Frere Hall was engulfed with a tangerine cloud as hundreds of women, gender non-binary people and trans members of the society clad in the vibrant shade gathered at the lawns to commemorate International Womenâ€™s Day on Friday, March 8 in Karachi. Their aim wasnâ€™t to gossip and have idle chat, but to put forward their demands for a balanced Pakistani society that should treat women as an equally important citizen as men.
Titled â€˜Hum Aurtein,â€™ the purpose of the Womenâ€™s Day event was challenging the misogyny prevalent in our lives; whether it is home, workplaces or in the streets. Women want to claim their right to the city with economic, reproductive, health and environmental justice, more avenues for womenâ€™s political participation and an end to violence.
Women stood in solidarity and raised slogans against oppression and violence while many men accompanied them. There were many interesting demands written on the charts brought by the participants of the march. While some expressed through creative slogans, others unabashedly shamed the double standards of our society.
Talking exclusively to Something Haute, classical dancer and social activist Sheema Kirmani said that the women were there to demand basic human rights.
â€œWe are demanding all basic human rights which include social, cultural and political rights â€“ to express yourself, to move with freedom, to make choice about your own life, to make decisions in your life about your marriage and your children â€“ and we will make sure we have those rights and the respect that we deserve,â€ she said.
The event kicked off with a performance by Sheema Kirmani and other activists as they sang a qawwali which said, â€œTu Khud ko badal, tu Khud ko badalâ€¦ tab hi tou zamana badley ghaâ€ followed by speeches by the students of SMB Fatima Jinnah School. One of the highlights was Sindhi poetry narrated as an ode to women and their struggles. There were frequent chants and slogans crooned by the organizers which received overwhelming response from the participants of the rally.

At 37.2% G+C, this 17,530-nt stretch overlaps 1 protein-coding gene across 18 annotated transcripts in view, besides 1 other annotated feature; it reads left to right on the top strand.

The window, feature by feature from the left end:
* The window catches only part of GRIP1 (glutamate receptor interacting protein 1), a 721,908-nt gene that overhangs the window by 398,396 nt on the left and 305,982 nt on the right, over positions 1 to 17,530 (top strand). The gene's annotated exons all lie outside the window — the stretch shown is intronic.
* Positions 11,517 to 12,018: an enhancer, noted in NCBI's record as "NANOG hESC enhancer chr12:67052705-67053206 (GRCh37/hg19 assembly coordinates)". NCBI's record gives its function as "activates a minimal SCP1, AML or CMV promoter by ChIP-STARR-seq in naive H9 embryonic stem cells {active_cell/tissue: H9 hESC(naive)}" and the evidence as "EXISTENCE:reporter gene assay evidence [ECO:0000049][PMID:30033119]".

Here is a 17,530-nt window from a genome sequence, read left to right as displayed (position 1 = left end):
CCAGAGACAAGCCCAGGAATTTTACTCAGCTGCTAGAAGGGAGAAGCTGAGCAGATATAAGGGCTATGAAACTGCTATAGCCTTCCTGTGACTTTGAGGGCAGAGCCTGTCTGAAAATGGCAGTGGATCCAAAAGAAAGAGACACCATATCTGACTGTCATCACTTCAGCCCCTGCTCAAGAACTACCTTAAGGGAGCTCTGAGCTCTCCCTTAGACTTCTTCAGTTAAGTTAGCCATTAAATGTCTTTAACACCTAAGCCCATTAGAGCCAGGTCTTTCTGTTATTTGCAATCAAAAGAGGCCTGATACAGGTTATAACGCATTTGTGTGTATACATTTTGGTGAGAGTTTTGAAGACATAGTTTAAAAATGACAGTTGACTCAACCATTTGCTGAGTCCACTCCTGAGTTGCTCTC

Many celebrities from the entertainment industry â€“ men and women â€“ stepped up to attend the event and speak against patriarchy namely Sharmeen Obaid-Chinoy, Adnan Malik, while Mahira Khanâ€™s support was evident from her Twitter feed.
— Mahira Khan (@TheMahiraKhan) March 8, 2019
Special Olympics gold medalist Rehana, along with two other special ladies also addressed to the audience. The inclusive event also featured two Hindu vendors â€“ Premi and Laxmi â€“ who are the victims of the recent anti-encroachment drive by the government.
â€œOur ancestors have been selling at the Empress Market for the last 70 years. We are a group of 70 women whose livelihood was snatched with one order from the higher authorities. We are not given any alternative place to sit or do business,â€ said the two women.
Next were women from the Christian community who put forward their plight. Highlighting the significant role of their community in the development of Pakistan, they demanded a legislation to end discriminatory behavior with the minorities, especially forced conversion and marriages.
â€œHindu, Sikh and Christian girls are forced to convert in teens and then get hitched. The law of Pakistan prohibits marriage before a girl turns 18; however this is a common practice here. Not only that but these girls are not even allowed to meet their mothers and sisters,â€ said one activist.